19th century ‘popular culture’. This limitation thus leads to a
somewhat restricted portrait of 18th and 19th century Britain. A review
of the cometary imagery in ‘popular culture’ would have shown that the
traditional and by now widely ridiculed view of comets as hazardous
celestial objects was maintained on the periphery throughout this
period of ‘enlightenment’. During the early 19th century, astronomers
such as David Milne and Wilhelm Olbers had even calculated that the
newly discovered comet Encke would – millions of years in the
future – inevitably impact the earth. It will take more time, more
research and further books to discover why this astronomical knowledge
was left ignored and unexploited for more than 150 years. Today, as
cosmic catastrophism has once again become a leading paradigm, both
books reviewed here testify to the need to re-think and re-write the
modern history of cometary astronomy.

Benny J Peiser


N. Lopez Martinez, L. Ardevol, M.E. Arribas, J. Civis, A. Gonzalez
Delgado: The geological record in non-marine environments around the
K/T boundary (Tremp formation, Spain). BULLETIN DE LA SOCIETE
GEOLOGIQUE DE FRANCE, 1998, Vol.169, No.1, pp.11-20


In the Ager basin and Benabarre area (southern Pyrenees, Spain), the
Cretaceous-Tertiary (K/T) boundary is recorded in a succession of
non-marine to coastal deposits (Lower Tremp Formation). Abundant
diverse dinosaur tracks have been found at two localities on top of an
estuarine sandstone body. A few meters above, grey marls at two
localities contain Palaeocene mammals and fish. Both levels are
correlated with the latest part of chron C29R. These data have led to
the location of the K/T boundary within a 3 m thick stratigraphic
interval with no major breaks in the sedimentation. A rapid fall in
delta(13)C content is recorded shortly after the WT boundary. The
delta(13)C curve does nor support the hypothesis of a gradual shift due
to volcanic activity. Both fossil vertebrates and isotope data are
compatible with an abrupt change in the continental ecosystems close to
the K/T boundary. Copyright 1998, Institute for Scientific Information

R. Coccioni*) and S. Galeotti: What happened to small benthic
foraminifera at the Cretaceous/Tertiary boundary? BULLETIN DE LA
SOCIETE GEOLOGIQUE DE FRANCE, 1998, Vol.169, No.2, pp.271-279


Benthic foraminiferal assemblages from the Cretaceous/Tertiary boundary
(KTB) of eight complete or near complete. land-based sections from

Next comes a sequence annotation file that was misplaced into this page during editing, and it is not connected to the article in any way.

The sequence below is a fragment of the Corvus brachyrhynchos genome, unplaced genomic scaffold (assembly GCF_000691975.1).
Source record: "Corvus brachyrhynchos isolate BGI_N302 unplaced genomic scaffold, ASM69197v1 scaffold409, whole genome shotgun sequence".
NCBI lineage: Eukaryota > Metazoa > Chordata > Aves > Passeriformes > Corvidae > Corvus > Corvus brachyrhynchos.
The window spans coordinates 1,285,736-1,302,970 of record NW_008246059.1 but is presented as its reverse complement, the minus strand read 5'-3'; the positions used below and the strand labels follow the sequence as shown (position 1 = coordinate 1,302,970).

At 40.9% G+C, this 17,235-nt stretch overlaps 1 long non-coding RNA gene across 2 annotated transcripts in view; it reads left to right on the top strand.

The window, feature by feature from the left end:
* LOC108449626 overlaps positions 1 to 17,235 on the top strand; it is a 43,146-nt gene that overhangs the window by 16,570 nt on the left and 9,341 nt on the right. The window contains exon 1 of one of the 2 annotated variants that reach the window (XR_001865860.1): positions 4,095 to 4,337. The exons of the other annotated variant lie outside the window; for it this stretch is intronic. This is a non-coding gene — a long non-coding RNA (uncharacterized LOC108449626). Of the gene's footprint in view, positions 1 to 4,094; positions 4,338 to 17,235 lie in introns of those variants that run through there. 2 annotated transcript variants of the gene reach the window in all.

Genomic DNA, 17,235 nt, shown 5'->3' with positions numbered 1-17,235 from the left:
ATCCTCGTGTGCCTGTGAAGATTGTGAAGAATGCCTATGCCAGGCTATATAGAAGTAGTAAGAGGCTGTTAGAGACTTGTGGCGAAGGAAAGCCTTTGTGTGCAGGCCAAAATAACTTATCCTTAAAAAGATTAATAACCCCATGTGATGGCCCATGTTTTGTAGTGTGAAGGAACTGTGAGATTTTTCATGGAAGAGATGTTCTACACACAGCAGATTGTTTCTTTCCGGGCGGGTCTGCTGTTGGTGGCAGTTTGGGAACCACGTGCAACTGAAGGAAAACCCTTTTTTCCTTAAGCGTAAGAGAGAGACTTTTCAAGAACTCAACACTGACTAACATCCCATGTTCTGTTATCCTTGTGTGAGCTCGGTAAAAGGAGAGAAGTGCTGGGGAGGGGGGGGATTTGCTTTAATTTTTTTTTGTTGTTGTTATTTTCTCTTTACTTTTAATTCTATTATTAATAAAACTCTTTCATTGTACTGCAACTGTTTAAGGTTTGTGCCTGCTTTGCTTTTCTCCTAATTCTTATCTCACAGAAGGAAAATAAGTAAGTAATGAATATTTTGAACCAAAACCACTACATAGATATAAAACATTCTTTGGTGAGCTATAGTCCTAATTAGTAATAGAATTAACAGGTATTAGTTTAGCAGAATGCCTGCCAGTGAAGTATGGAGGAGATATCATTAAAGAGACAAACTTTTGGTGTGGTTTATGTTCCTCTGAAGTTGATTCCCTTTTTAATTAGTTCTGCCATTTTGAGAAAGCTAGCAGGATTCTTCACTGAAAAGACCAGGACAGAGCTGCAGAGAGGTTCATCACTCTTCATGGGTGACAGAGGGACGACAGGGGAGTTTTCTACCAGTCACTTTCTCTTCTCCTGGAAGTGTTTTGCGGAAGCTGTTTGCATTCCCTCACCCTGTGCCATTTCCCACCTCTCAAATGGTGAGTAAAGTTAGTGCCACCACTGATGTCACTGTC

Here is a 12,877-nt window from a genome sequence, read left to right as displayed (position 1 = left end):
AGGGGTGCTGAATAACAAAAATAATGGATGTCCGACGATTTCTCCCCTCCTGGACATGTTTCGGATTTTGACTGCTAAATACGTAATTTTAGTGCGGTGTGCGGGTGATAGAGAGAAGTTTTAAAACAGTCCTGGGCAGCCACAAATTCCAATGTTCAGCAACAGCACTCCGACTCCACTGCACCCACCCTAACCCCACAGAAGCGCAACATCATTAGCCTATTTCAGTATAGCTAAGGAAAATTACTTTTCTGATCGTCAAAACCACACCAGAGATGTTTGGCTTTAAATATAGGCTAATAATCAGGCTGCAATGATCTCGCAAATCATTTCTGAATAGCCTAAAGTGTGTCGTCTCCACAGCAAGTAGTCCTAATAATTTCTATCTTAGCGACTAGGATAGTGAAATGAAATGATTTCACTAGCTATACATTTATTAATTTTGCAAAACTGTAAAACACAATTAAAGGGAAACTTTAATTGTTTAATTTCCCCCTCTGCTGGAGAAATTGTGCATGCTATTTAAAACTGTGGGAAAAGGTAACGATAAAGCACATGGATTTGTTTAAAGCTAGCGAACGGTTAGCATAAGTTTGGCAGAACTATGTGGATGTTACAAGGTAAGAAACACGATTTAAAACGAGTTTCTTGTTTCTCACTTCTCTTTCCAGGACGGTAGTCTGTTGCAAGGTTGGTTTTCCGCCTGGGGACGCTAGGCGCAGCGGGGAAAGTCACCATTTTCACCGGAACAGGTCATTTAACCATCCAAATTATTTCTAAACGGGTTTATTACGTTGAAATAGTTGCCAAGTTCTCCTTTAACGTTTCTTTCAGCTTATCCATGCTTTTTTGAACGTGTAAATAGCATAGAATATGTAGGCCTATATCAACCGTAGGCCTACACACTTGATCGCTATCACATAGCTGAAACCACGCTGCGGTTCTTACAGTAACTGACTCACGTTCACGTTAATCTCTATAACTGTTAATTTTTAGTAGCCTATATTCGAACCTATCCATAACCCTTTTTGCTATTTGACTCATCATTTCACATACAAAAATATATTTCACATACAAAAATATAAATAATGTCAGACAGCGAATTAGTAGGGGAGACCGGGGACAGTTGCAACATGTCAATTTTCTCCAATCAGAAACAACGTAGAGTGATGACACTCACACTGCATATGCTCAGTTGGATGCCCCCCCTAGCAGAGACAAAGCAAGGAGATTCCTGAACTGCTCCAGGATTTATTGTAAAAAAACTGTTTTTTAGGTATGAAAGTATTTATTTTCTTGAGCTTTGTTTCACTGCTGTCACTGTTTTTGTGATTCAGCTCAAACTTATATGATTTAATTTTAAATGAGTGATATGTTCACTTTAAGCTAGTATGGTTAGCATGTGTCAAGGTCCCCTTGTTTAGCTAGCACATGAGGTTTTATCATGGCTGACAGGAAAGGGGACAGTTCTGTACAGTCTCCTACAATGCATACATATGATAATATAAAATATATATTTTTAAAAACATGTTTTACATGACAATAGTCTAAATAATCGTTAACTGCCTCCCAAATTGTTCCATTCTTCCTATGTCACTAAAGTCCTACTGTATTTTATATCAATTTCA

different depositional environments, record sudden and marked changes
of trophic structures and abundance which are bathymetrically related.
Deep-water assemblages were less severely affected by the KTB event
(KTBE) probably in consequence of increased organic matter nux to the
sea floor in response to oxygen deficiency in deep-and
intermediate-waters which counterbalanced the drop of oceanic primary
productivity. At the KTB the sea floor ecosystem experienced a
differentiation into two separate domains: a shallow-water ''epifaunal
domain'' and a deep-water ''infaunal domain''. Copyright 1998,
Institute for Scientific Information Inc.

J. Roger, C. Bourdillon, P. Razin, L. LeCallonnec, M. Renard,
M.P. Aubry, J. Philip, J.P. Platel, R. Wyns, M. Bonnemaison:
Palaeoenvironmental and biotic changes across the Cretaceous/Tertiary
boundary in the Oman Mountains (in French). BULLETIN DE LA SOCIETE
GEOLOGIQUE DE FRANCE, 1998, Vol.169, No.2, pp.255-270


Two new sites, revealing a record of the events at the K/T boundary,
have been recently discovered in the Oman Mountains at the eastern end
of the Arabian plate. In the Buraymi Basin. located at the northwestern
flank of the chain, the KIT boundary is intersected by a basinal facies
succession, whilst in the Sur area, the transition is illustrated
within a confined carbonate platform sequence. This period exhibits
important palaeoenvironmental and biotic changes which originated from
the conjunction of multiple factors. These came together over differing
intervals of time, i.e., long period of time, short time scale and
instantaneous event. At the scale of the long period of time (4 Ma)
stretching from late Maastrichtian to the Danian (P1c), the Oman
Mountains recorded profound modifications in terms of their
palaeogeographic context, undoubtedly linked to plate reorganisation.
This was initially shown by the emersion of the rudist platforms and
the flooding of the margins in the late, but not terminal,
Maastrichtian. This first tectonic event introduced an hemipelagic and
a turbiditic sedimentation. As a consequence, this episode created, at
the southern limb of the chain, the confined Murka sub-basin
characterised by a carbonate platform sedimentation. Because the
transition terminal Maastrichtian-earliest Danian correspond to a
period of tectonic quiescence, the sedimentation persisted through the
K/T boundary without any notable modification. A second tectonic
episode in the Danian P1b/P1c interval, accentuated the flooding of the
plate margins where basin deposits were accumulating. The renewal of
planktic foraminifera took place in stages suggesting a gradation of
palaeoecological conditions spread over a short time scale (1 to 2 Ma).
This gradation is marked by the succession of three waves of extinction
which took place from the late Maastrichtian to the KIT boundary.
Diversity of the benthic foraminifera then increased progressively from
subzone P1b onwards, showing the re-establishment of the ecosystem in
P1c. The iridium anomaly detected at the WT boundary at both sites
would tend to reinforce the hypothesis of a meteorite impact. the
effects of which would have added to these events that unfolded over a
longer rime scale. Copyright 1998, Institute for Scientific Information

W.B. Yang and T.J. Ahrens: Shock vaporization of anhydrite and global
effects of the K/T bolide. EARTH AND PLANETARY SCIENCE LETTERS, 1998,
Vol.156, No.3-4, pp.125-140


Shock vaporization experiments were carried out for 30% porous
anhydrite up to 76 GPa. Shocked fully or partially vaporized samples
interact with overlying LiF windows whose velocity histories are
monitored using a velocity interferometer to obtain pressure bounds for